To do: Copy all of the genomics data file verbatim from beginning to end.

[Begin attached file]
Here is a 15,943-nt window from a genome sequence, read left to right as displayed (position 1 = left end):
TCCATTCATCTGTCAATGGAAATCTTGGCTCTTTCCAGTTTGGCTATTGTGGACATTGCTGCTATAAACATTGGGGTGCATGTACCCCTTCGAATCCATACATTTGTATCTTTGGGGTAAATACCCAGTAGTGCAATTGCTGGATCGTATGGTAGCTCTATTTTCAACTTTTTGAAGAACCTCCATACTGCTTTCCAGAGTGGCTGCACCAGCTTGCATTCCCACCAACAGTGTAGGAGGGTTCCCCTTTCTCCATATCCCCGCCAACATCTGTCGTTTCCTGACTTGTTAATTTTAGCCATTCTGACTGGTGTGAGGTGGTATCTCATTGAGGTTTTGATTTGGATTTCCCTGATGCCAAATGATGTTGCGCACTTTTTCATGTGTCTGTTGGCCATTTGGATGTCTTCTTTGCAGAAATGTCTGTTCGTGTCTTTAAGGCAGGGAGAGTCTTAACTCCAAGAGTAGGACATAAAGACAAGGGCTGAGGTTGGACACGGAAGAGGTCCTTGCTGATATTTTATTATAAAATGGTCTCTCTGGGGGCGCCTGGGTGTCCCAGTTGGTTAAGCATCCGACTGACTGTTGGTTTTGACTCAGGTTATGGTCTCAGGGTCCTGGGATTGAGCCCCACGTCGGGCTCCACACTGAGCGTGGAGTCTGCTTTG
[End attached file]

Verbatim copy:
Here is a 15,943-nt window from a genome sequence, read left to right as displayed (position 1 = left end):
TCCATTCATCTGTCAATGGAAATCTTGGCTCTTTCCAGTTTGGCTATTGTGGACATTGCTGCTATAAACATTGGGGTGCATGTACCCCTTCGAATCCATACATTTGTATCTTTGGGGTAAATACCCAGTAGTGCAATTGCTGGATCGTATGGTAGCTCTATTTTCAACTTTTTGAAGAACCTCCATACTGCTTTCCAGAGTGGCTGCACCAGCTTGCATTCCCACCAACAGTGTAGGAGGGTTCCCCTTTCTCCATATCCCCGCCAACATCTGTCGTTTCCTGACTTGTTAATTTTAGCCATTCTGACTGGTGTGAGGTGGTATCTCATTGAGGTTTTGATTTGGATTTCCCTGATGCCAAATGATGTTGCGCACTTTTTCATGTGTCTGTTGGCCATTTGGATGTCTTCTTTGCAGAAATGTCTGTTCGTGTCTTTAAGGCAGGGAGAGTCTTAACTCCAAGAGTAGGACATAAAGACAAGGGCTGAGGTTGGACACGGAAGAGGTCCTTGCTGATATTTTATTATAAAATGGTCTCTCTGGGGGCGCCTGGGTGTCCCAGTTGGTTAAGCATCCGACTGACTGTTGGTTTTGACTCAGGTTATGGTCTCAGGGTCCTGGGATTGAGCCCCACGTCGGGCTCCACACTGAGCGTGGAGTCTGCTTTG